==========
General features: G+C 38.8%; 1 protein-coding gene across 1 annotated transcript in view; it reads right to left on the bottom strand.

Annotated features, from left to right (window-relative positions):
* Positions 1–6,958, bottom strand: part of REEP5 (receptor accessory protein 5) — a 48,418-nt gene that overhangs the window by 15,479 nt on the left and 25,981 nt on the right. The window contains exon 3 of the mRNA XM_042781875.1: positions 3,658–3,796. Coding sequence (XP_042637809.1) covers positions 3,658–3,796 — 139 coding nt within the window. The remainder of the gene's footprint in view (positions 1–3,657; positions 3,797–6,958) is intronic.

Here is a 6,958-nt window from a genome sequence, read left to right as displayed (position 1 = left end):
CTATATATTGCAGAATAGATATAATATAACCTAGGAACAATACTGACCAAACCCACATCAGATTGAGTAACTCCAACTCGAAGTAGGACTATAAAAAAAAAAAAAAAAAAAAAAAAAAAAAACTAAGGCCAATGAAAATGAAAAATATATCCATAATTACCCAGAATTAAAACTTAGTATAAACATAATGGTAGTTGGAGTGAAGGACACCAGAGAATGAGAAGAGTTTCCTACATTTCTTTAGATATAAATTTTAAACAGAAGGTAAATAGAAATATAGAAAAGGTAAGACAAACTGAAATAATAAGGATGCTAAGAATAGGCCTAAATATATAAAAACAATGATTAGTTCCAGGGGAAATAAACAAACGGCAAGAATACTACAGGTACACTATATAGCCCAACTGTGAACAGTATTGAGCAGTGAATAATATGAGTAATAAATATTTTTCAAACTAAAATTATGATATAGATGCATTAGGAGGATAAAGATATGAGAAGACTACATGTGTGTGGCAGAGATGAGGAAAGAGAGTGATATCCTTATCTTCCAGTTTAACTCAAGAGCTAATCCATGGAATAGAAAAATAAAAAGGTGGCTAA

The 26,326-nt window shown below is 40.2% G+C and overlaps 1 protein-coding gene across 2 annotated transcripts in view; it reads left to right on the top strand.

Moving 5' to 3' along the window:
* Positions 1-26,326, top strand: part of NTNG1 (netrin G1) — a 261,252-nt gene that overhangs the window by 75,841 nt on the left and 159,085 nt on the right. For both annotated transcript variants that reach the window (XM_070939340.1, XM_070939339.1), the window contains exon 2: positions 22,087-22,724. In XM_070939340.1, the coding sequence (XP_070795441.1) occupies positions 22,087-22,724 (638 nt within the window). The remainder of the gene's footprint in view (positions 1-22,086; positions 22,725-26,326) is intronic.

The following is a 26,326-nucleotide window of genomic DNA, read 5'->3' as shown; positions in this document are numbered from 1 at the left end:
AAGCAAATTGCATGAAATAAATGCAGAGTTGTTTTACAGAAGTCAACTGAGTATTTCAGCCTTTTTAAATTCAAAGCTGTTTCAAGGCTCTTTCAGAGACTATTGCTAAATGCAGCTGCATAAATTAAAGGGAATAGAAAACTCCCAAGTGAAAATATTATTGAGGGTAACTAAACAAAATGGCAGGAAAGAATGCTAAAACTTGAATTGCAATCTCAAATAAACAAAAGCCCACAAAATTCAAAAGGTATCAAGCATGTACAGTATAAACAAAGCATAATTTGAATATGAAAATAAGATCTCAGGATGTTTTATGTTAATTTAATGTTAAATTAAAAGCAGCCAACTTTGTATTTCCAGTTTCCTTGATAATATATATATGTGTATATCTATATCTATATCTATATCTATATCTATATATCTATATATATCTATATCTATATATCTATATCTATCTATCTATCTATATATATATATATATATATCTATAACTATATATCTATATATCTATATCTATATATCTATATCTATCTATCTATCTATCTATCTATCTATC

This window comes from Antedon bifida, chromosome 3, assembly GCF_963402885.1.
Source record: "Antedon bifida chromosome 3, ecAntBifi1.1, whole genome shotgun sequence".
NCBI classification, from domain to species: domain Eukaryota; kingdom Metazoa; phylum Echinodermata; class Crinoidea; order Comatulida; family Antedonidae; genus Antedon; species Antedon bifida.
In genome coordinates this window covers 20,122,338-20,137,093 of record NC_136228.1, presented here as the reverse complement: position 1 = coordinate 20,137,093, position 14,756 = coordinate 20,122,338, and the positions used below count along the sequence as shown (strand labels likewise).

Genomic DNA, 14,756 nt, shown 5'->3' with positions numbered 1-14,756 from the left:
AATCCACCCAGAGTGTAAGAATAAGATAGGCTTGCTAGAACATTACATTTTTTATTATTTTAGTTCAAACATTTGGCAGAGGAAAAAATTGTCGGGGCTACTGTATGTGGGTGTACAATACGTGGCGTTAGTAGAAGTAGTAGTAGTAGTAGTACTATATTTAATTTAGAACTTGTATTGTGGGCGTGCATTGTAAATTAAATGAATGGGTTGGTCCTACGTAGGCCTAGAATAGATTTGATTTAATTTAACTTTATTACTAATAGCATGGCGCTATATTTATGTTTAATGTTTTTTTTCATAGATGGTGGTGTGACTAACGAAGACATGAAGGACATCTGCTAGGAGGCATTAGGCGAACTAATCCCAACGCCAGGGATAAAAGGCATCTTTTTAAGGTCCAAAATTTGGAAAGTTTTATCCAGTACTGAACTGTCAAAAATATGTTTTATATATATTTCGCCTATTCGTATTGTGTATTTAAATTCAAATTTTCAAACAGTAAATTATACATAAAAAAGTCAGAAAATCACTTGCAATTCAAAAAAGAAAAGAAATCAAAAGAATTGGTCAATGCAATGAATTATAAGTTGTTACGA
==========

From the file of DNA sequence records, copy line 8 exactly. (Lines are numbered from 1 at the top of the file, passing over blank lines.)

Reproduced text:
* Positions 1-26,326, top strand: part of NTNG1 (netrin G1) — a 261,252-nt gene that overhangs the window by 75,841 nt on the left and 159,085 nt on the right. For both annotated transcript variants that reach the window (XM_070939340.1, XM_070939339.1), the window contains exon 2: positions 22,087-22,724. In XM_070939340.1, the coding sequence (XP_070795441.1) occupies positions 22,087-22,724 (638 nt within the window). The remainder of the gene's footprint in view (positions 1-22,086; positions 22,725-26,326) is intronic.